Daily Archives: July 19, 2007

Military Analyst: West Needs More Terror To Save Doomed Foreign Policy

Prison Planet | July 10, 2007

london

“Londoners pull together outside a subway station during the bombings of July 7, 2005. Could such terrorist attacks actually bolster Western resolve?” – reads the caption accompanying the photo in the Toronto Star piece.

Only attacks on scale of 9/11, 7/7 can save bolster resolve according to war studies head

by Paul Joseph Watson

The West needs more terror attacks on the scale of 9/11 and 7/7 in order to save a failing foreign policy, according to Lt.-Col. Doug Delaney, chair of the war studies program at the Royal Military College in Kingston, Ontario.

This alarming admission can be found right at the end of a long and academic Toronto Star article about the history of conflict and why the invasions of Afghanistan and Iraq are doomed.

“The Royal Military College of Canada (RMC), is the military academy of the Canadian Forces and is a full degree-granting university,” according to Wikipedia .

The Star article discusses a new study which surmises that military invasions since World War 2 that require cooperation of the population of a country to succeed hold only a 17% chance of success.

“Londoners pull together outside a subway station during the bombings of July 7, 2005. Could such terrorist attacks actually bolster Western resolve?” – reads the caption accompanying the photo in the Toronto Star piece.

In a paraphrased quote attributed to Delaney, he concludes that “The key to bolstering Western resolve is another terrorist attack like 9/11 or the London transit bombings of two years ago.”

“If nothing happens, it will be harder still to say this is necessary,” adds Delaney.

By this logic, if terrorist attacks only boost the geopolitical agenda of Western governments then how is it in their interest to prevent them, and of what benefit are they to the actual terrorists – unless the terrorists occupy positions of power?

Delaney’s comments are in a similar vein to former Republican Senator Rick Santorum’s statements to a radio show this past weekend, in which he said that “unfortunate events” would occur along the lines of the recent car bomb attempts in the UK, that will change American’s views of the war.

Last month, the new chairman of the Arkansas Republican Party Dennis Milligan said that there needed to be more attacks on American soil for President Bush to regain popular approval.

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U.S. surveillance to undergo a British revolution

Christian Science Monitor | Jul 11, 2007

New York’s Lower Manhattan Security Initiative could add up to 3,000 cameras, linked to a surveillance center, by 2010.

Concerns about cameras’ intrusiveness and how law-enforcement officers will use the images remain paramount for civil libertarians and privacy advocates. Cameras today, they noted, surpass an police officer’s ability to see the surroundings: They can rotate 360 degrees, zoom in on license plates hundreds of feet away and see in the dark. They create a video record for police to archive and data-mine for decades. When used aboard helicopters and blimps, they can blanket large swaths of a city with live surveillance. All of this, they said, is open to abuse by government officials.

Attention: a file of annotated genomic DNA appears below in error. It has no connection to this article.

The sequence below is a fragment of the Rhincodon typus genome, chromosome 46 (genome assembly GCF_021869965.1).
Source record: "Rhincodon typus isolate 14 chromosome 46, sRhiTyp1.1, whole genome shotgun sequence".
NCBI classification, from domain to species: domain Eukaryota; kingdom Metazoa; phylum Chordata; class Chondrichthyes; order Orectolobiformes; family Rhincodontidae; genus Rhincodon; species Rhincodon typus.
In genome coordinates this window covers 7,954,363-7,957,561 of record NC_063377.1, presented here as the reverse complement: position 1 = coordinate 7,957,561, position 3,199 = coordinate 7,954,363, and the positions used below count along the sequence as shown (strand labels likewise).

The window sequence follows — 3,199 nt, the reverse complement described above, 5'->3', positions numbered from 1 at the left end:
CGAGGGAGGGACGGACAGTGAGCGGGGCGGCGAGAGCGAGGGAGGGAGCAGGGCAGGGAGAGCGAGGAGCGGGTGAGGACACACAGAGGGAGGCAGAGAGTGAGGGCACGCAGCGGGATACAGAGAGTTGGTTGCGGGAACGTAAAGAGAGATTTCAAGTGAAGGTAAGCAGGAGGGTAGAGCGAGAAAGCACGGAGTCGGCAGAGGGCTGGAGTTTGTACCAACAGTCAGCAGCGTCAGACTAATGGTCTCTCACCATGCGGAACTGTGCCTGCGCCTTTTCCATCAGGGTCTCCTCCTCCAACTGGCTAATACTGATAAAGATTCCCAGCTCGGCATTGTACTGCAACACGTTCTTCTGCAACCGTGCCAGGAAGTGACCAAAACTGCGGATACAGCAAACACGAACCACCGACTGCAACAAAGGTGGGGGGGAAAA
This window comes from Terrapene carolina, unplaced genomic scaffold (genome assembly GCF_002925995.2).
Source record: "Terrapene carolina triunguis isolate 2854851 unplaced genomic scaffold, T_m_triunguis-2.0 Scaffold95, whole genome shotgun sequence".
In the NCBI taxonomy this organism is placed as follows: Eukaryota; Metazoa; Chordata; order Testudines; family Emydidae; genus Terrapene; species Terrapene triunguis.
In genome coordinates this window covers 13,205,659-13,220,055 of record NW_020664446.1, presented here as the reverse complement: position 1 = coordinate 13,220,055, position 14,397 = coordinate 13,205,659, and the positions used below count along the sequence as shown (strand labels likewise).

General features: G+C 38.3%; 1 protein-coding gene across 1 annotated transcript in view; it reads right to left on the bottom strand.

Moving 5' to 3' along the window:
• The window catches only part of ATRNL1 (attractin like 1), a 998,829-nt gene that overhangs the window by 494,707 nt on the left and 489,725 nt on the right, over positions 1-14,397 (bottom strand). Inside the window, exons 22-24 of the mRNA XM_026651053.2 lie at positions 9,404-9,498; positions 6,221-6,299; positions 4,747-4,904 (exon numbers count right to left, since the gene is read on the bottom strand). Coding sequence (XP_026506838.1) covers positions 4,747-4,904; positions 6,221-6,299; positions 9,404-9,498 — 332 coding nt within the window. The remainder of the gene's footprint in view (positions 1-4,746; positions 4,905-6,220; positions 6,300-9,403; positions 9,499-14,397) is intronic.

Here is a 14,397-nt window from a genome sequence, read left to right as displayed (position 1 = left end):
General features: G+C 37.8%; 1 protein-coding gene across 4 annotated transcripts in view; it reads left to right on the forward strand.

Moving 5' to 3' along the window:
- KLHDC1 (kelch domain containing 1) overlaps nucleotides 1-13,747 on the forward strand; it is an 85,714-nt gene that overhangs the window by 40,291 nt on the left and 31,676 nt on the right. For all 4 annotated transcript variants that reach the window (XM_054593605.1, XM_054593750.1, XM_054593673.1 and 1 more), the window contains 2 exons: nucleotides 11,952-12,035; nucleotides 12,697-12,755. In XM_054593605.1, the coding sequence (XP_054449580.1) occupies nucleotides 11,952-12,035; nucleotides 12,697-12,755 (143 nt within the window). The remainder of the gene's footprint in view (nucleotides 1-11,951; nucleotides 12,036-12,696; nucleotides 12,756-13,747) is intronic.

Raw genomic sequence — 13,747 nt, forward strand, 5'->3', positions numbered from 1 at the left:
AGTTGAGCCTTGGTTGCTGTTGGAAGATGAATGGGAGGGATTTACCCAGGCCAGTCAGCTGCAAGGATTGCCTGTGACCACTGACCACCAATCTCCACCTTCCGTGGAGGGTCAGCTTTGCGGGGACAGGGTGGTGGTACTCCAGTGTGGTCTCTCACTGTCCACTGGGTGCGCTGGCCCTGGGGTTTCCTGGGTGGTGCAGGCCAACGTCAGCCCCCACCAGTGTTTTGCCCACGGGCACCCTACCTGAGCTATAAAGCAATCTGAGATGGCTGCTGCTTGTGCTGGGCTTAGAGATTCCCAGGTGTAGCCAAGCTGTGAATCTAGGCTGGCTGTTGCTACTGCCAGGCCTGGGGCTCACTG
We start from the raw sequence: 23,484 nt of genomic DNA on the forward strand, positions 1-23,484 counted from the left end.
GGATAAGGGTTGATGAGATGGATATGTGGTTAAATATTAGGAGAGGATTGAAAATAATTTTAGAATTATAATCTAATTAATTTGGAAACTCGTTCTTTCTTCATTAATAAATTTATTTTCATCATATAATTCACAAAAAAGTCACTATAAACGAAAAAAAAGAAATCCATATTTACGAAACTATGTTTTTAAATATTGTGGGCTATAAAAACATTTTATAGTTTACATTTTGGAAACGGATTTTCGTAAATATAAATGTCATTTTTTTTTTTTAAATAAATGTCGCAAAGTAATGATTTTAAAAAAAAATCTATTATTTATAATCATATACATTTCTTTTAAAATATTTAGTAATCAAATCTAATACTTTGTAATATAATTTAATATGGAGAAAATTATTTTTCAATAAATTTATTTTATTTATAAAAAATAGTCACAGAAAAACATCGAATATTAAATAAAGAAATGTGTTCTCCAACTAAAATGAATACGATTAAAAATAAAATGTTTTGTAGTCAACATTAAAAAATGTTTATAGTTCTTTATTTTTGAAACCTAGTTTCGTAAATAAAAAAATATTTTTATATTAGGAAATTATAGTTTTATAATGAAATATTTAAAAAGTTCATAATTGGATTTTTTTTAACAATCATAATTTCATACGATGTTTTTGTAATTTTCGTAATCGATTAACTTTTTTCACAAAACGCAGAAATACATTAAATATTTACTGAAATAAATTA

By Alexandra Marks

NEW YORK — The speed with which London’s surveillance cameras helped identify bombers and would-be bombers has prompted calls for extensive closed-circuit TV networks in the United States.

In New York, officials announced plans to outfit hundreds of Manhattan buses with cameras and add 3,000 motion sensors to subways and commuter-rail facilities.

In the struggle against terrorism, backers of closed-circuit television (CCTV) said the system is a forensic tool and a deterrent to all but the most dedicated suicide bombers. Sophisticated imaging technology allows cameras to alert police to unattended packages, zoom in on objects hundreds of feet away, identify license plates and “mine” archived footage for specific data.

Opponents said the technology is intrusive and open to abuse, raising serious constitutional questions. They also noted that surveillance cameras are helpless against suicide bombings and that perpetrators may use video records to try to glorify their acts.

The British system was developed in the 1970s and ’80s with little public discussion, in response to attacks by the Irish Republican Army. By the 1990s, technology improvements made it a key tool in the security cordon around central London known as the “ring of steel.”

But the United States has a different constitutional system, one that requires vigorous public debate before the government wires cities with a similar network of live, roving electronic eyes, some experts said.

“We haven’t even begun to have that debate over here about what that means in terms of surrendering privacy,” said Ronald Marks, senior fellow at George Washington University’s Homeland Security Policy Institute. “Closed-circuit television is a security measure that is effective in identifying people, but I don’t know how effective it … is at stopping them.”

Millions of private cameras already guard building entrances, chemical plants and malls. Most police departments in big cities, such as New York and Los Angeles, use surveillance cameras in high-crime areas and to identify traffic scofflaws. Most of those recordings have to be downloaded so the images can be analyzed.

U.S. cities, however, don’t have extensive live networks tied to a central surveillance center as in London. New York’s plan is the first to emulate it.

The first 115 cameras are expected to be operating by the end of the year. By 2010, up to 3,000 cameras could be installed. One-third would be owned by the New York Police Department and the other two-thirds by private security agencies working with businesses. All the images would feed into a surveillance center staffed by the police department and private security agents.

The system will be able to identify license plates and alert police to unattended packages or vehicles that repeatedly circle the same block. Eventually, it will be tied to a series of movable roadblocks that can be activated, with the push of a button, from the police department’s surveillance office.

Such systems make the environment “operationally more dangerous” for terrorists, said Brian Jenkins, a terrorism expert at RAND Corporation. “They make it more difficult for attackers, short of those who are willing to commit suicide. That reduces the number of attackers and reduces the number of bombs in the operation.”

He cited differences between the 2004 Madrid and 2006 Bombay, India, train bombings, and the 2005 London bombings. Attackers in Madrid and Bombay, who were not suicide bombers, placed several bombs and killed more than 200 people in each attack. London’s four suicide bombers had only the bombs on their backs and killed 52.